A Social Capital Approach to Inter-Cultural Differences: Empirical Evidence from a Global Tour Operator

A Social Capital Approach to Inter-Cultural Differences: Empirical Evidence from a Global Tour Operator

Manuela Presutti (University of Bologna, Italy) and Lucrezia Zambelli (University of Bologna, Italy)
DOI: 10.4018/978-1-4666-4979-8.ch021
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Abstract

This work examines to what extent cultural differences at a level both of intra-organizational multinational network and inter-organizational multinational network are associated with liability of foreignness. The authors propose a conceptual framework where the different dimensions of social capital improve the exchange and combination of resources and knowledge in different subsidiaries localized in dissimilar cultural contexts, by mitigating the inter and intra organizational cultural differences. This in turn reduces the liability of foreignness. The chapter empirically applies this conceptual framework to one of the world’s largest tour operators. It focuses on different moments of foreign growth of selected tour operator, performing an exploratory longitudinal case study. The findings presented have important implications for research in multinational literature because the chapter proposes to originally study the liability of foreignness and cultural differences topics according to a social network perspective of analysis.
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1. Introduction

The cross-border transfer of firm-specific advantages is considered a significant element of success in Multinational Enterprises (MNEs) (Vernon, 1966; Hymer, 1976). In literature regarding multinational firms, these advantages are usually geographically dispersed in countries where the different unities of an MNE are able to perform specific value creating activities (Tsai, 2001). At the same time, the liability of foreignness, conceptualized as the costs of doing business abroad that result in a competitive disadvantage for a MNE subunit, has been the fundamental assumption driving theories of multinational firms. Independent of its source, the liability of foreignness implies foreign firms will have lower profitability than local firms, all else being equal and perhaps even a lower probability of survival (Zaheer, 1995).

Despite much research indicating the potential determinants of liability of foreignness – such as unfamiliarity with the local business conditions or local authorities’ discrimination against foreign companies (Petersen, Pedersen, 2000) – to the best of our knowledge no study has systematically examined the impact of cultural diversity on the MNE’s liability of foreignness. It is quite surprising since the effectiveness of cross-border transfer of firm specific advantage has a great deal of complexity because it usually involves dissimilar cultural contexts (Bhagat et al., 2002). In fact, cross-border knowledge transfer among MNEs involves two or more units in at least two countries and thus cultural differences play a significant role in determining the efficacy of such global transactions (Rugman, Verbeke, 2001; Clark, 1990).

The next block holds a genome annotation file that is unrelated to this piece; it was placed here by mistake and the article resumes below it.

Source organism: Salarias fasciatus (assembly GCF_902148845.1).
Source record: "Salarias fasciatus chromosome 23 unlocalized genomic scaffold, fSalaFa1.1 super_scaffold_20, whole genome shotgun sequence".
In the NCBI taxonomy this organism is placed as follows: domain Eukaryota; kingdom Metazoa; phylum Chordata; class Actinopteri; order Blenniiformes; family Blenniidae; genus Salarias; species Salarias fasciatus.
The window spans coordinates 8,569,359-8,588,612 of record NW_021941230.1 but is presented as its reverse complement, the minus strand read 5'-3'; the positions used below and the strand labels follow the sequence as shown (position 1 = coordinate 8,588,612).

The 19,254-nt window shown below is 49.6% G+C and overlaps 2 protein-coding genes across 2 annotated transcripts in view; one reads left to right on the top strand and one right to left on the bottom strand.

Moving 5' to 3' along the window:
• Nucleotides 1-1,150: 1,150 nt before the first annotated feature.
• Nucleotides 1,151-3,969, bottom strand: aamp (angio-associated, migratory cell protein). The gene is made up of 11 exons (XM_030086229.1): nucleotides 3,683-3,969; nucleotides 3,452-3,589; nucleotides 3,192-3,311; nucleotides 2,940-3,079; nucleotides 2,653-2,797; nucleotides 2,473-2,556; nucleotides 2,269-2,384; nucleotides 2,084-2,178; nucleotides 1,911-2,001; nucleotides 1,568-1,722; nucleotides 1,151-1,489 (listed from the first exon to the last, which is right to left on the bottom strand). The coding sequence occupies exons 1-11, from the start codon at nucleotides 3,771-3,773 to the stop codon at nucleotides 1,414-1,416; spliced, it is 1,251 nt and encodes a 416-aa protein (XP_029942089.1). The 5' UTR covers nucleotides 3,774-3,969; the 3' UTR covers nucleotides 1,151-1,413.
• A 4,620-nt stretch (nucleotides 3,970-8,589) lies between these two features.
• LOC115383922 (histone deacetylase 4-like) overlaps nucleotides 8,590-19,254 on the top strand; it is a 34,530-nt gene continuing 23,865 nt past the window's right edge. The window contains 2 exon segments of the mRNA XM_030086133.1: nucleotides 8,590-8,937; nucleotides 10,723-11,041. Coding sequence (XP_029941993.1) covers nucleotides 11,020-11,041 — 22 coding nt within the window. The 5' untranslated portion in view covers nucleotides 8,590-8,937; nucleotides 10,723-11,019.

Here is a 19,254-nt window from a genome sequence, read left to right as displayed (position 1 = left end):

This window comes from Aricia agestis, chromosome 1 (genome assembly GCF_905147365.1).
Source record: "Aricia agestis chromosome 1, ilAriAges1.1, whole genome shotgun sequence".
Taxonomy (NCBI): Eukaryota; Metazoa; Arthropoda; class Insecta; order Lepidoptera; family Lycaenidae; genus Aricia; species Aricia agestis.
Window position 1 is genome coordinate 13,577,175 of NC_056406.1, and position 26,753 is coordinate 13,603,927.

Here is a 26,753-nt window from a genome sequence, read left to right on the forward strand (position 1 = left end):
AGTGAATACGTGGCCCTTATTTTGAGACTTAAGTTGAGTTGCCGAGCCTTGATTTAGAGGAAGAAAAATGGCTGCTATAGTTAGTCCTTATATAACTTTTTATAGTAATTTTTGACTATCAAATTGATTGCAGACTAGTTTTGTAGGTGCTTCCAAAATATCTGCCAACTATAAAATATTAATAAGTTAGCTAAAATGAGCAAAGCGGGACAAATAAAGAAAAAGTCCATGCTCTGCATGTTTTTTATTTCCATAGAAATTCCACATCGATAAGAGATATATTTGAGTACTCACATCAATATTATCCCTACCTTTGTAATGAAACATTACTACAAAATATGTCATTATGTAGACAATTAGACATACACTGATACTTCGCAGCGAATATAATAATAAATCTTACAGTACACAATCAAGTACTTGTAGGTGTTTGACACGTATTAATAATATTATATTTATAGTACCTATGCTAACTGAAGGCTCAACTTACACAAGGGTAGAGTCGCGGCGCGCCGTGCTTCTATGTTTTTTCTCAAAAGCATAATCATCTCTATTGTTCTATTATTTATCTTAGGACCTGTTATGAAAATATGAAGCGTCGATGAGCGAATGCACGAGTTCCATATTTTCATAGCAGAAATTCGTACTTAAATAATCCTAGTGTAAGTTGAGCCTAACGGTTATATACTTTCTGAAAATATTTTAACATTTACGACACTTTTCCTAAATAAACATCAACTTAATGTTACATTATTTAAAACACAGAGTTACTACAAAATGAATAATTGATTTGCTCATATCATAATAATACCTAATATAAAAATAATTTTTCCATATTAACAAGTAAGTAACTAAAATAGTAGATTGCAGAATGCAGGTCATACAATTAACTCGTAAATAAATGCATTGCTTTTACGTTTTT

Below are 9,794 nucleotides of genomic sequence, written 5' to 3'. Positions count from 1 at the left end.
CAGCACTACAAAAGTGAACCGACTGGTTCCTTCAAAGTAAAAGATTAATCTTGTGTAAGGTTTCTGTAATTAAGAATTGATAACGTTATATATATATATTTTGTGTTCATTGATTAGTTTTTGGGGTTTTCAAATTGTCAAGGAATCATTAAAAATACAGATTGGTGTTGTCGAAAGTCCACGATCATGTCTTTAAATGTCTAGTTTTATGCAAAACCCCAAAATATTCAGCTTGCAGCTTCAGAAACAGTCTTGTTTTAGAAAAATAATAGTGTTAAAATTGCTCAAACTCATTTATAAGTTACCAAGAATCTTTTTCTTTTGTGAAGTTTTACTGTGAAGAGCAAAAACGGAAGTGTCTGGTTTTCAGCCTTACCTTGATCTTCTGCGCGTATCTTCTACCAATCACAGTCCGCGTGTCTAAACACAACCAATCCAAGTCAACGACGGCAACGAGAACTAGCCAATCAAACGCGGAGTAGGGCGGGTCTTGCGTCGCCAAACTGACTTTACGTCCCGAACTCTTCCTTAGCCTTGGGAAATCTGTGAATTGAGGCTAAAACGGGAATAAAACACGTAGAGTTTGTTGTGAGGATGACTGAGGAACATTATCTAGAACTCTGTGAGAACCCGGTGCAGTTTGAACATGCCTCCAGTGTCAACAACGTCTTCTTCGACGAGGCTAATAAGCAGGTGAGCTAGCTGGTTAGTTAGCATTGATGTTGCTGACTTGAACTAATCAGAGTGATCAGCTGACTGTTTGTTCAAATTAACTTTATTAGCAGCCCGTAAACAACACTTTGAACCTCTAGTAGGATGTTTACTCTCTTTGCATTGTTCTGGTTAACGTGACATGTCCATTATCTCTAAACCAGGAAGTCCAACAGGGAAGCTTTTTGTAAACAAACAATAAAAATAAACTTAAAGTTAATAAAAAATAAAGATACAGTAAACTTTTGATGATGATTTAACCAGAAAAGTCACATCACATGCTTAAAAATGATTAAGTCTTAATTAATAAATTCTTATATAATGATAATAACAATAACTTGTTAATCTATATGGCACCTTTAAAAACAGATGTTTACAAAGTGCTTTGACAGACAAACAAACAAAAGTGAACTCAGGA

In this chapter, the authors examine to what extent cultural differences of intra-organizational multinational networks (inside dispersed subsidiaries of a same multinational firm) and inter-organizational multinational networks (among a subsidiary and its external local network) are associated with the liability of foreignness. Given that cultural differences are embedded inside dispersed internal and external networks of a multinational firm, this study builds upon a social network approach focusing on social capital concept (Lin & Dumin, 1986; Nahapiet & Ghoshal, 1998). We propose a conceptual framework where the different dimensions of social capital– social interaction, trust and shared vision (Yli-Renko, Autio, & Sapienza, 2001) – improve the exchange and combination of resources and knowledge in different subsidiaries of a multinational firm localized in dissimilar cultural contexts, by mitigating the inter and intra organizational cultural differences (Ellis, 2010; Zahra, 2010; Kianto & Waajakoski, 2010; Vallejos, Macke, Olea, & Toss, 2008). This, in turn, reduces the liability of foreignness.

We empirically apply this conceptual framework to Globus Family of Brands (GFB), which is one of the world's largest tour operators with more than 30 tourism and aviation businesses around the world, covering more than 70 countries on six continents. We propose Globus as an important case of study and, through the three dimensions of social capital, we analysis how inter- and intra-cultural differences are associated with the liability of foreignness. The empirical analysed case allows us to make more efficient our conceptual framework, suggesting that different informal and formal solutions in the global management of MNE’S social network are able to mitigate or solve the problem of inter and intra organizational cultural differences and so to reduce the liability of foreignness.

The structure of the chapter is organized as follows: Section 2 gives a review of studies on social capital, liability of foreignness and cultural differences concepts. On the basis of the literature review, we present a conceptual framework explaining the interaction among different dimensions of social capital, inter-cultural differences and liability of foreignness. Sections 3 accounts for the methodology approach and analyses the case of Globus. In Section 4, we improve the conceptual framework according to empirical evidence from the analysed case. Finally, in Section 5 we conclude, proposing the main managerial implications of the study.

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